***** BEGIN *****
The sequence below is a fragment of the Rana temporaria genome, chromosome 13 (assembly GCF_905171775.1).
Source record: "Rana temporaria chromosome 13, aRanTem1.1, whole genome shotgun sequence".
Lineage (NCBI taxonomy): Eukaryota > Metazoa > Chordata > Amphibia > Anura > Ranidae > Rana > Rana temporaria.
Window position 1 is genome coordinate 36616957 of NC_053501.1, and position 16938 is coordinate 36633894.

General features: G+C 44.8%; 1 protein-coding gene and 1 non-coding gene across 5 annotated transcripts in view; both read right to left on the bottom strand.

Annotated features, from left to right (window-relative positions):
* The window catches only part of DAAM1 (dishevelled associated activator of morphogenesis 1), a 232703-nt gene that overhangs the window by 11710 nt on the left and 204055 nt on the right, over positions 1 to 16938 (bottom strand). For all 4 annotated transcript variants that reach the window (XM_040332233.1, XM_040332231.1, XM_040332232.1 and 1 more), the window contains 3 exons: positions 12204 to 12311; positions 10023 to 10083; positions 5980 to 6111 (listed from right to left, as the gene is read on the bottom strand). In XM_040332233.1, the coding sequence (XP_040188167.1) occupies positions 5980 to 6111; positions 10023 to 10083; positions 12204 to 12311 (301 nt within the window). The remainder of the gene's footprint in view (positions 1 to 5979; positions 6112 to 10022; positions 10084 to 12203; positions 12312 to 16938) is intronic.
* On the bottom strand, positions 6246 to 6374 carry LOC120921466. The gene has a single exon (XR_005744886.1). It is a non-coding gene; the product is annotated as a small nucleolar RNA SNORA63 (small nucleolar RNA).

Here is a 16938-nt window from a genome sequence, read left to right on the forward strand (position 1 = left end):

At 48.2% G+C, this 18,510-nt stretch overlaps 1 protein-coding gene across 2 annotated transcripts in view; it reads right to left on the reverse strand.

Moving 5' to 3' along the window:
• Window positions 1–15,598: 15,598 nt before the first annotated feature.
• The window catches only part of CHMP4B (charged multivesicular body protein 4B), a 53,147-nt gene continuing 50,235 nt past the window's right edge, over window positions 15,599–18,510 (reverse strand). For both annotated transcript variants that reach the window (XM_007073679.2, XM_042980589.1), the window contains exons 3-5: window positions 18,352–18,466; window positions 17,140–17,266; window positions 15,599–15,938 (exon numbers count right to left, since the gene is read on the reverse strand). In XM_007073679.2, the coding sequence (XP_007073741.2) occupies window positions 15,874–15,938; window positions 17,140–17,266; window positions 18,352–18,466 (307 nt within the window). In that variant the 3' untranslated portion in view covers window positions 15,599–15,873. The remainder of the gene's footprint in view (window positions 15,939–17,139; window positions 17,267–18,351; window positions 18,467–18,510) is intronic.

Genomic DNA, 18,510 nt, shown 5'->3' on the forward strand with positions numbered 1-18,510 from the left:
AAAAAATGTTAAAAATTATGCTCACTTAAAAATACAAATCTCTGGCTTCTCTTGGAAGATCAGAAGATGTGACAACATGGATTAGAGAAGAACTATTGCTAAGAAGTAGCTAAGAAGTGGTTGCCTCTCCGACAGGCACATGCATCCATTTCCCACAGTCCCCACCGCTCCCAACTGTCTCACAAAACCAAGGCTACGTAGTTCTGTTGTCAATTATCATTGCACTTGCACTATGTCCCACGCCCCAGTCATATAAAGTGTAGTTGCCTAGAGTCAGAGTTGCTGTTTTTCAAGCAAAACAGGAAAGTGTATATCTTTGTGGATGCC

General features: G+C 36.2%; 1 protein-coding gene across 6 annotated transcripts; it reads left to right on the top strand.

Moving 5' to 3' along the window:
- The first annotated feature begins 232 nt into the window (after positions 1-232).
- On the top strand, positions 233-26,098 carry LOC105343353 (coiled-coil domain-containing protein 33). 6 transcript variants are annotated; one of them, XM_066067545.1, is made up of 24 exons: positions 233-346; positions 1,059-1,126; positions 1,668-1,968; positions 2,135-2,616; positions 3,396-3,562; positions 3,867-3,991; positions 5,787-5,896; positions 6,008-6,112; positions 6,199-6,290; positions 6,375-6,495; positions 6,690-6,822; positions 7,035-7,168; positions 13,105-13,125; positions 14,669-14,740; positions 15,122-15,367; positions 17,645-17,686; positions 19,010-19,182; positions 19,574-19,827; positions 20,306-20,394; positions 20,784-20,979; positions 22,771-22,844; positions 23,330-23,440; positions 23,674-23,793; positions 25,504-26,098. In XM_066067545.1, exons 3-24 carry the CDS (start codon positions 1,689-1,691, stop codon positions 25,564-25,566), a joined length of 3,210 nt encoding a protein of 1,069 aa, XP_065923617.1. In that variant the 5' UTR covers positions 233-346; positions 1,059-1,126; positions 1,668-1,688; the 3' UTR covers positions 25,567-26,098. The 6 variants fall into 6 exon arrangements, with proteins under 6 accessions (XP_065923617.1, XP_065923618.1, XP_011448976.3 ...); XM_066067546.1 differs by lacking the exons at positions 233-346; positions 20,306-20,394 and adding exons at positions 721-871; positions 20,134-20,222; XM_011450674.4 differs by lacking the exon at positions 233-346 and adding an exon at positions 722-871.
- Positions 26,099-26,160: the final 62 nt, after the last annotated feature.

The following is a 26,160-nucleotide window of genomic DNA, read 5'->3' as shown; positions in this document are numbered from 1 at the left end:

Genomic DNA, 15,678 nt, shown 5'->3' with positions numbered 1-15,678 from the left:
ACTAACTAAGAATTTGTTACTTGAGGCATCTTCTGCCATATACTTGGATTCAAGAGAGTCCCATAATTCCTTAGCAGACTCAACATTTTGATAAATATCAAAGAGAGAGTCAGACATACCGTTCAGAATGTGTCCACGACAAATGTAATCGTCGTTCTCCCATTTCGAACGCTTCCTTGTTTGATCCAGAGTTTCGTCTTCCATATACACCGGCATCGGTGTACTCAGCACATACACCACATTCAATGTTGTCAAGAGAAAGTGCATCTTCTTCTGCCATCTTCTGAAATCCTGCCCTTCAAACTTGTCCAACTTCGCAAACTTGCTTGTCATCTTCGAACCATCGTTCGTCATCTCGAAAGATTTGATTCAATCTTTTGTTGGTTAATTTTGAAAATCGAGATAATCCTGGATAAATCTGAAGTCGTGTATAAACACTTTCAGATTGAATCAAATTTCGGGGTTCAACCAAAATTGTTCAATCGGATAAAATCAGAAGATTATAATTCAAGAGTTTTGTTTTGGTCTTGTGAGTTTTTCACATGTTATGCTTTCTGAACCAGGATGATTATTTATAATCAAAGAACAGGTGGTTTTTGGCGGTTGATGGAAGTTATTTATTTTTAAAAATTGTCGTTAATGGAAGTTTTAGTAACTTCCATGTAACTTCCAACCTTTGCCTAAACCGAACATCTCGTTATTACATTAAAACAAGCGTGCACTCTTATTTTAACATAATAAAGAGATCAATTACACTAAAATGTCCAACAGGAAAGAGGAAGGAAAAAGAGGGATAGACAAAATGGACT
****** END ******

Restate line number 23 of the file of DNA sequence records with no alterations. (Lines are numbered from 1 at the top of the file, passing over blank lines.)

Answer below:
ACTAACTAAGAATTTGTTACTTGAGGCATCTTCTGCCATATACTTGGATTCAAGAGAGTCCCATAATTCCTTAGCAGACTCAACATTTTGATAAATATCAAAGAGAGAGTCAGACATACCGTTCAGAATGTGTCCACGACAAATGTAATCGTCGTTCTCCCATTTCGAACGCTTCCTTGTTTGATCCAGAGTTTCGTCTTCCATATACACCGGCATCGGTGTACTCAGCACATACACCACATTCAATGTTGTCAAGAGAAAGTGCATCTTCTTCTGCCATCTTCTGAAATCCTGCCCTTCAAACTTGTCCAACTTCGCAAACTTGCTTGTCATCTTCGAACCATCGTTCGTCATCTCGAAAGATTTGATTCAATCTTTTGTTGGTTAATTTTGAAAATCGAGATAATCCTGGATAAATCTGAAGTCGTGTATAAACACTTTCAGATTGAATCAAATTTCGGGGTTCAACCAAAATTGTTCAATCGGATAAAATCAGAAGATTATAATTCAAGAGTTTTGTTTTGGTCTTGTGAGTTTTTCACATGTTATGCTTTCTGAACCAGGATGATTATTTATAATCAAAGAACAGGTGGTTTTTGGCGGTTGATGGAAGTTATTTATTTTTAAAAATTGTCGTTAATGGAAGTTTTAGTAACTTCCATGTAACTTCCAACCTTTGCCTAAACCGAACATCTCGTTATTACATTAAAACAAGCGTGCACTCTTATTTTAACATAATAAAGAGATCAATTACACTAAAATGTCCAACAGGAAAGAGGAAGGAAAAAGAGGGATAGACAAAATGGACT